But we’re all unique individuals on highly personal journeys. We’re all of us more than we are at any given moment, and so exhibiting patience often provides the buffer that all sides in a situation need to save themselves from themselves.

I’m still working on this trait and suspect I always will be.

What personality trait do you admire? Tell me in the comments. 🙂

Writing Prompt – Bathroom Paraphernalia

300 Writing Prompts by Piccadilly Inc.I recently decided to start writing in smaller chunks.  I bought this journal: 300 Writing Prompts by Piccadilly Inc. The idea is to give quick answers without editing. Here’s the latest prompt.

Name three things you have in your bathroom right now.

I have a framed Monet print which brings a smile to my face. I’m not a huge Monet fan, but I like this piece. It’s of a woman and child in a field, which brings back memories of playing with the kids when they were little.

I also have a shower curtain which makes me laugh because of one of my kids’ surprised comment that we got a new shower curtain! – as if we needed her approval before purchase.

The last is a note dictating which closet shelf belongs to which kid. Because territoriality. Ha!

Writing Prompt – The Week’s Theme

300 Writing Prompts by Piccadilly Inc.My fiction is usually long form, so I recently decided to change things up and start writing in smaller chunks.  I bought this journal: 300 Writing Prompts by Piccadilly Inc. The idea is to give quick answers without a lot of humming and hawing. I’ll post my answers here occasionally.

If this week had a theme to it, what would yours be?

Motivation against all odds. I have a half dozen people around me lately who are suffering from malaise. I’ve been the opposite. I’m on a writing groove and have been tearing through all my work.  It feels great, and it’s interesting that I can so easily fight the temptation to join them. I’m the model of independence right now. Yay, me! 🙂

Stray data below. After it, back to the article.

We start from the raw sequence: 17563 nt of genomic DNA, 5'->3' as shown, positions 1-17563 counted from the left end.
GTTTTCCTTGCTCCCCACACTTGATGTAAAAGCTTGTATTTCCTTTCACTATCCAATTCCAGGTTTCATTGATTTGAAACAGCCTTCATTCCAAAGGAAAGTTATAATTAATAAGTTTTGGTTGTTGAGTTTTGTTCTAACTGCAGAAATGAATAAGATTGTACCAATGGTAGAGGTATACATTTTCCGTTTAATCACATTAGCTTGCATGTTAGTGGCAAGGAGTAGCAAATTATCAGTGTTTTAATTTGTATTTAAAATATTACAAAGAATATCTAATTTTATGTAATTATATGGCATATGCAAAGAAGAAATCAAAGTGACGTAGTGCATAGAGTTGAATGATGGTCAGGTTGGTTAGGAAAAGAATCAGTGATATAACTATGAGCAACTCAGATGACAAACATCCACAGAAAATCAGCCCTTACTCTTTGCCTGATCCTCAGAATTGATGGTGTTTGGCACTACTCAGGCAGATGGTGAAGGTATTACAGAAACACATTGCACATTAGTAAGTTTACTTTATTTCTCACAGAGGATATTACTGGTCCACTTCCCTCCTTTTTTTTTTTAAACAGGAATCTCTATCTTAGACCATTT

Writing Prompt – Snob Much?

300 Writing Prompts by Piccadilly Inc.My fiction is usually long form, so last week I decided to change things up and start a habit of writing in much smaller chunks.  I bought this journal: 300 Writing Prompts by Piccadilly Inc. The idea is to give quick answers without a lot of humming and hawing. I’ll post my answers here occasionally.

Is there anything you are ever a snob about?

Oh, sure.  Aren’t we all snobs?  I mean, not about everything, but we’re all snobs about some things. I’m a snob about:

*Chocolate (Dark, not milk, please.),

*Coffee (Decaf with cream, please),

*Grammar (It has value and purpose; if you respect others, learn it and use it.),

*Equality (Your gender doesn’t make you superior, nor does your ethnicity, race, or religion.), and finally,

*Fairness (To treat people differently based on social standing, fame, wealth, etc., is just wrong and soul-crushing. Be kind to one another.)

So what are you a snob about? Tell me in the comments. 🙂

Presenting at the NEW Sheboygan TEEN Book Festival

The Sheboygan Children’s Book Festival has enjoyed a great reputation as one of the premier book fests in the state. It’s free to the public, organized to the finest detail, and wildly entertaining for the kids who’ve gone since its 2010 start. New this year, the fest launched its TEEN book festival, and what a great event it was!

Turnout was great – and no wonder. The middle schoolers and high schoolers got to investigate books and meet authors who focus on them. Presenting authors talked about everything from depicting teenage life on paper to what inspires their particular bent. Author Valerie Biel and I talked about our love of mythology and how the genre is experiencing a popular renaissance. The teens were engaged and asked such insightful questions! All we authors were deeply impressed – and we made it onto trading cards. We felt like superheroes. 🙂

Here are some photos of this fantastic event. If you read Young Adult books or have a teenager in your life who does, seriously consider setting your calendar for next year’s festival. Both the Children’s and Teen’s Book Festivals run annually on the second weekend in October.

Author Silvia Acevedo at The Sheboygan Teen Book Festival

Author Silvia Acevedo at The Sheboygan Teen Book Festival

Author Silvia Acevedo at The Sheboygan Teen Book Festival

Author Silvia Acevedo at The Sheboygan Teen Book Festival

Author Silvia Acevedo at The Sheboygan Teen Book Festival

Authors and Illustrators of the Sheboygan Teen Book Festival 2016

Authors and Illustrators of the Sheboygan Children’s & Teen Book Festivals 2016